Warning: This post contains spoilers forGenoveva
the new movieGenoveva, starring Chloë Sevigny and Kristen Stewart, examines one of the most notorious murder suspects of the 19th century. But despite the fame of her case, it remains shrouded in mystery.
In 1892, Lizzie Borden was accused of murdering her father and stepmother after they were both found hacked to death in their home that August. Borden, whose conduct after the deaths of her parents wasthought by some to be"weird" in her lack of emotion and who was known to have a strained relationship with her family, wastaken and indicted by a grand jury. In 1893 it waspayof the murders, as the evidence presented against him was mostly circumstantial. Still, Borden became a national sensation, and his judgment, which TIME laterto describeas something bigger than that year's World's Fair, it made headlines across the country.
More than 100 years after the trial, the grisly unsolved double murder continues to arouse great interest. Thanks to a spooky schoolyardpoem—Lizzie Borden took an ax and gave her mother 40 blows...– his name is still much better known than the actual facts of what happened. Borden's story has been the source material for musicals, a Lifetime miniseries and now a movie, opening Sept. 14, portraying the mysterious woman as a victim of patriarchy. Borden may be remembered in connection with her parents' bloody demise, but inGenoveva, it is the men who are perpetuating the violence. Lizzie's father, Andrew Borden, is shown to be a controlling and cruel man whose actions range from the maddening, such as restricting his daughters' independence, to the vile: he repeatedly sexually assaults Bridget Sullivan, the family's maid.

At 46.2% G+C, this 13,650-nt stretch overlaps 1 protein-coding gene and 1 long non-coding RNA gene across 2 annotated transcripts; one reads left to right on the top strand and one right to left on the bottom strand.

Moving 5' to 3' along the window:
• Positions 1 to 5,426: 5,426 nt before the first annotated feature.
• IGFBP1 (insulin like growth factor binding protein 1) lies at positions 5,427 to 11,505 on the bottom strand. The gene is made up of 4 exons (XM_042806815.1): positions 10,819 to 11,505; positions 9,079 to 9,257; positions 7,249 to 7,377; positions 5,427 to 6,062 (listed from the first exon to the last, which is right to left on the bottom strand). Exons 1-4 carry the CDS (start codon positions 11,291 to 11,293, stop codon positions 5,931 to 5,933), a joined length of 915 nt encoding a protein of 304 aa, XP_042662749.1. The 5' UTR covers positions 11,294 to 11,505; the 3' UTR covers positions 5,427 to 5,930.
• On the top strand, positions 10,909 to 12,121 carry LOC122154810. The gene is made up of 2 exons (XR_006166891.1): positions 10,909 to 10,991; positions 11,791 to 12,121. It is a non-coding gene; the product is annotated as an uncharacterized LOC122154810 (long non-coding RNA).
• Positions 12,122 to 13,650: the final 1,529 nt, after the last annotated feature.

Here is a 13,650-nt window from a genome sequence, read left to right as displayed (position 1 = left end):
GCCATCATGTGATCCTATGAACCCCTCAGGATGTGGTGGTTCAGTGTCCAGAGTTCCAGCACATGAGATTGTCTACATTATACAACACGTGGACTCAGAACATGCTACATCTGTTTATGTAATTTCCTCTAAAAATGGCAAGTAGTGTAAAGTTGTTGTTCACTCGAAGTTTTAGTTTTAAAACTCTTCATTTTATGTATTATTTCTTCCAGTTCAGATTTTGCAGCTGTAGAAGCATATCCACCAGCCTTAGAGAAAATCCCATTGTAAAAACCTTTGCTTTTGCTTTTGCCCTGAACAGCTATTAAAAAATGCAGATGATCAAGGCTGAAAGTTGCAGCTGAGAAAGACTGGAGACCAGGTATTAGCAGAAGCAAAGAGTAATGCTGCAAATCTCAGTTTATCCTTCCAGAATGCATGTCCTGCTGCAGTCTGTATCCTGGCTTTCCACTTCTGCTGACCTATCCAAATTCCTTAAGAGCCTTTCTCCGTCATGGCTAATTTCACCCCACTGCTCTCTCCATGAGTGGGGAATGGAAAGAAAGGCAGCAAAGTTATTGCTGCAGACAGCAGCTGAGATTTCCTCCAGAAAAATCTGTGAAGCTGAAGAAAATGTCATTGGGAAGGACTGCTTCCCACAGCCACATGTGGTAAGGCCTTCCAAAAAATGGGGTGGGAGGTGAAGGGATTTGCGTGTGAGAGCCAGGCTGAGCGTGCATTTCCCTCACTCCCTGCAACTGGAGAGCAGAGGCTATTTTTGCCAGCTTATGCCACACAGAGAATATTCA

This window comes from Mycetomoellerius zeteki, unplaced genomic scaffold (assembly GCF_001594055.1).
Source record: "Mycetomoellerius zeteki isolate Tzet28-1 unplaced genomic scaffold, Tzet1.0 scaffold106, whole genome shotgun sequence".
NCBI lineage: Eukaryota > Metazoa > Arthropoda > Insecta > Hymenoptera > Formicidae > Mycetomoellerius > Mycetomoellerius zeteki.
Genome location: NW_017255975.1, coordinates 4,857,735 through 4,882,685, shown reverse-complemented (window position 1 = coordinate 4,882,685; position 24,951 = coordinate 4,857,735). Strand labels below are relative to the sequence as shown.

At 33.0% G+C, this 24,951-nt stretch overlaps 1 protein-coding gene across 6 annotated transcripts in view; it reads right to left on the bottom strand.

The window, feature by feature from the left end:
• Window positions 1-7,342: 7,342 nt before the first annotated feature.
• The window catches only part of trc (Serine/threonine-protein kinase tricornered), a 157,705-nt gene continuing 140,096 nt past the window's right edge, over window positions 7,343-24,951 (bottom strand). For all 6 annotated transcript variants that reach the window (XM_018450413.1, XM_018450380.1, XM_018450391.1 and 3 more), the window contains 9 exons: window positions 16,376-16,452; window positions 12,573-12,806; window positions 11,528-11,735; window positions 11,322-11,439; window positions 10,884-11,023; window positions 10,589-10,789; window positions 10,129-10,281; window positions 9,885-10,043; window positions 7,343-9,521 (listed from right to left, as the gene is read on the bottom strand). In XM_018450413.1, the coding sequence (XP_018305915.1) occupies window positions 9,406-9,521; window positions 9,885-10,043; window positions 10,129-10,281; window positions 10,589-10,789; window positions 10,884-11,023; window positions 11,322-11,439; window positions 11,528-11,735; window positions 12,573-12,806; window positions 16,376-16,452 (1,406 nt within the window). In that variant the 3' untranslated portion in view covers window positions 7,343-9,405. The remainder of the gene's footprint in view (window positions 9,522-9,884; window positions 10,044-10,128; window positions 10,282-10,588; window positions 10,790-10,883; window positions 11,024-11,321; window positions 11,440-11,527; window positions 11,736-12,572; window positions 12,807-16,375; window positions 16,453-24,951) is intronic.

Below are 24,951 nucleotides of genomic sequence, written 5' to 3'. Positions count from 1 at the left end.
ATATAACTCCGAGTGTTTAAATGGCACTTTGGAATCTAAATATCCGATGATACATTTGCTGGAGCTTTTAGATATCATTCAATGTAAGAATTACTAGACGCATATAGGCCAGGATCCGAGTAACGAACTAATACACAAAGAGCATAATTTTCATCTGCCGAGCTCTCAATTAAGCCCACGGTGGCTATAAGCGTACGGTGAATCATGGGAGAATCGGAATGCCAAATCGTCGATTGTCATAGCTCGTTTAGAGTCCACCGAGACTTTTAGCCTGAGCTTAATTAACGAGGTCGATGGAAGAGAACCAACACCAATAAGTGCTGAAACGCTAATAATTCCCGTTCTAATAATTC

With an affinity for animals, a zeal for music, and a growing affection for Sullivan, La Borden de Sevigny comes across as a kind, awkward woman dealing with the fact that the men in her life will only hold her back. AsGenovevaaccount, Borden and Sullivan have an affair and orchestrate the bloody murders of Andrew and Abby Borden as an act of self-liberation.
a lot ofGenovevais based on unfounded rumors about Lizzie Borden, which have only grown since she was acquitted. Here's what's real and what's fictional in the movie.
Fiction: Andrew Borden killed his daughter's pet birds with an ax
It's not just humans who face an ax inGenoveva. One particularly disturbing scene shows Borden's father, in a fit of rage, decapitating his beloved pet pigeons, leaving her distraught. The film takes up a popular theory about the Borden murders, which claims that Andrew Borden killing the pigeons was part of what drove Lizzie Borden to kill him.
This theory is difficult to prove. Andrew Borden did, in fact, kill pigeons that the family kept, according to Lizzie Borden's research.statement. But Borden said he "wrung their necks". She, at least in the statement, did not seem particularly concerned about the fate of pigeons, which are described less as pets and more as livestock. Based on the inquest statement, it appears that Borden did not kill the pigeons out of spite for his daughter.
In June 1893, Lizzie Borden was tried and later acquitted for killing her father and stepmother with an axe.